Cost to Install Central Air in Your Home

Central air conditioning provides cooled air for your home in the summer. Before you run out and buy a new system, you may have some questions like, "How much is it actually going to cost to install central air?" Use this guide to get an idea of where your money goes during air conditioning installations.

Why Should I Install Central Air?

You should install central air if you're sick of sweating throughout the summer. While you may be looking at what goes into an air conditioning installation project, you should consider what you're getting in return. Besides cooling down your house, central AC units offer the following benefits.

Central Air PerksReasons to Install Central Air

  • Convenience: A central air system stays connected to your thermostat throughout the year, so you don't have to keep adjusting the temperature all day. You can also get a multi-zone unit that can cool the whole house.
  • Quiet: Modern central air systems are much less noisy than wall or window air conditioners. The outdoor condenser unit is what makes all the noise because that's the part doing most of the work. When you're inside, you can barely hear the air conditioner blowing outside your house. You might even forget that your central AC is running.
  • Efficiency: In general, a central air conditioning system is more energy-efficient than window or wall air conditioners. A high seasonal energy-efficiency ratio (SEER) means that your AC unit saves energy as it produces cooled air. Investing in an eco-friendly air conditioner will allow you to save money on your electric bill.
  • Aesthetically pleasing: Central air conditioners free up window space to give you a beautiful view of your backyard. The cumbersome condenser unit is outside, so it doesn't distract from the decor inside the house. Your home will look cleaner with a central air conditioning unit.
  • Water resistance: The metal coils throughout a central air system are vulnerable to corrosion, but newer models come with materials that allow them to be water-resistant. Condenser units that stay outside can withstand heavy rains and natural condensation.
  • Versatility: Window air conditioners fit in the window, of course, but you can put a central air conditioning unit in an attic, crawl space or utility closet. You could also use your central air conditioning for both heating and cooling the house. These units are available in various sizes and energy-efficiency capacities, depending on your need for your living space.

Factors that Affect the Cost to Install Central Air in Your Home

It makes sense that the size of your unit will affect the installation price. The total cost to install central air depends on a couple of other factors, as well.

  • The time and season: In the summer, staying comfortable is on everyone's minds, and HVAC technicians know that. You're likely to pay a higher cost to install central air when it's hot out because contractors are busy and there's a higher demand for air conditioners. If you can, buy your central air conditioner in winter to save money.
  • Professional installation: While you can install DIY central air kits yourself, consider hiring a professional who understands the complexity of air conditioning installations. Installing a central air system in your home can be tricky. A reputable professional can save you money in the long run. Get a few estimates from different contractors before settling.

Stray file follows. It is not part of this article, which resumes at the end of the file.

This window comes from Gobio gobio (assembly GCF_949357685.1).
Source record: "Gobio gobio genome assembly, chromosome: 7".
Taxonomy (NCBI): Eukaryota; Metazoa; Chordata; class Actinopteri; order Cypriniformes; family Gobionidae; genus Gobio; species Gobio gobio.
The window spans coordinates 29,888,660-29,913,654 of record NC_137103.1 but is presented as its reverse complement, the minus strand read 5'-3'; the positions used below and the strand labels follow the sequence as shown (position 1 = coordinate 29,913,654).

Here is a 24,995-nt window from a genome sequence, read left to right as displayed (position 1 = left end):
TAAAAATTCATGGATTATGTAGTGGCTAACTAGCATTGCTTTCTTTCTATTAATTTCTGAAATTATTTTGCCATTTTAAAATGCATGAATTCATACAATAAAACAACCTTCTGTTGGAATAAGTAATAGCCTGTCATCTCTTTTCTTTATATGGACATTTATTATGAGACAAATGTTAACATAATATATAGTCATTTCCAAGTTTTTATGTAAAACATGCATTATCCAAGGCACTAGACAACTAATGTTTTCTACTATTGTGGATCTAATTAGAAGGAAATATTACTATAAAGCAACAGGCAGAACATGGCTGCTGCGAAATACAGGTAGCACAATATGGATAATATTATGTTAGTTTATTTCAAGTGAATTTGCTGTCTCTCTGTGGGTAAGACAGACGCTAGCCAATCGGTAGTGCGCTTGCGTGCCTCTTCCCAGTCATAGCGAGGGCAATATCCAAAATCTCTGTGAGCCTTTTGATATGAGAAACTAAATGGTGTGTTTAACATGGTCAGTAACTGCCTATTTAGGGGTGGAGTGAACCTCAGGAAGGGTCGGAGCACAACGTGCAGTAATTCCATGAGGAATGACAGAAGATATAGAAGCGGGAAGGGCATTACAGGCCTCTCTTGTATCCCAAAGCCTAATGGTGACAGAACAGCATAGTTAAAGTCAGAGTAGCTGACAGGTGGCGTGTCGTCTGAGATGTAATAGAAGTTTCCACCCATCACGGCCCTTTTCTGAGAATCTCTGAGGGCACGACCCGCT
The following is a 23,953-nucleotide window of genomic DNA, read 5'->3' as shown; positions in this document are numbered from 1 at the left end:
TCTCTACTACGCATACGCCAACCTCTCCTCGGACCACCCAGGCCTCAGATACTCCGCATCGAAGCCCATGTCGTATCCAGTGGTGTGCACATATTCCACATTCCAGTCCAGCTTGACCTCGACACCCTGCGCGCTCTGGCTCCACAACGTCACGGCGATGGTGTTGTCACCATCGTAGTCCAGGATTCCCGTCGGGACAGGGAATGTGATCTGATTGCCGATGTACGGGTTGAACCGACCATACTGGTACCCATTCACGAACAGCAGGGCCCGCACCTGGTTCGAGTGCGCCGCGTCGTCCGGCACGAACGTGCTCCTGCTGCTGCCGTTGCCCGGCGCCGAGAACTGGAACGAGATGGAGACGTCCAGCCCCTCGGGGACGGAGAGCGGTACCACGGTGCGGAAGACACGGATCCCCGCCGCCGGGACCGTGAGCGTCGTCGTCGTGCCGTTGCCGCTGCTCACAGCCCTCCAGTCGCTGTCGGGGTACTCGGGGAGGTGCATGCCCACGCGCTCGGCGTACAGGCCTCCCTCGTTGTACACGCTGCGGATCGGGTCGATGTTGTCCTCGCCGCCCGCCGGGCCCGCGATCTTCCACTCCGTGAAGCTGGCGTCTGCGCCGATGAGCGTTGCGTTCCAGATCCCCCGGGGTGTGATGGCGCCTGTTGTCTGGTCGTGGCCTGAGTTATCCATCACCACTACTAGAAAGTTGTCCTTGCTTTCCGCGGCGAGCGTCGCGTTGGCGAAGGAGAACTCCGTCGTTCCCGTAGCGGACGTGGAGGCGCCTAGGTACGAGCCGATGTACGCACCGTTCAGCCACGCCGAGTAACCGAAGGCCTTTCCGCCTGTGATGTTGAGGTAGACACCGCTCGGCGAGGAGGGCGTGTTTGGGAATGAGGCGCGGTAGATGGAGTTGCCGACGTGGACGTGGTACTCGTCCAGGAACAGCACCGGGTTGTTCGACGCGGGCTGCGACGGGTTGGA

• Pre-installation evaluation: Before the technician puts in your central air, they have to run an energy audit to figure out what size you need. They also check your house for air leaks and other issues that may strain AC systems, such as a lack of insulation. You can expect to pay about $250 for this assessment.
  • Ductwork assessment: During the evaluation, the technician can tell you whether your ducts are suitable for modern central air systems. If you need any structural changes to your house, including new ductwork, it could increase the project's cost. The average cost to install central air ductwork is $2,000. That includes labor, insulation, permits and materials.
  • Permits: In some areas, you need building permits to install air conditioning in your house. Check with your contractor before starting construction so that you don't have to pay any fines or have all of it taken out. Be aware that you will have to pay extra for these permits. If you need permits, those could cost you $1,200 and $2,000 depending on where you live.
Type of Central Air System to Purchase

What Kind of Unit Should I Get?

You can find a full central air system that accommodates your home's size and energy efficiency. Let the technician figure what size you need before purchasing it, because the wrong size could cost you extra money on your electric bill and do a poor job of regulating the temperature. You don't want to pay full cost to install central air with an improperly sized system!

System Factors

Consider these factors as you decide which central air conditioning unit to get:

  • Type of system: In general, central air conditioning is available as package units or split systems. A package unit features one massive cabinet that stores all the components you need to cool your house. Split systems have an outdoor and indoor component installed in the attic, utility closet or crawlspace. Both central air conditioning installations require ductwork. Both can cost anywhere between $3,777 and $7,426. Ductless mini-split systems can control multiple zones of the house at once. Depending on the space you need to cool, these systems could cost up to $14,500 to install.
  • Sizing and capacity of the unit: Choose the right-size central air conditioning system based on the square footage of your home. If it's undersized, it'll keep running and won't ever fully cool down your home. If it's oversized, it'll keep turning on and off, which adds wear and tear on it. Keep in mind that the size of the unit determines its price. For example, a three-ton unit could cost anywhere from $3,800 to $5,000 or more.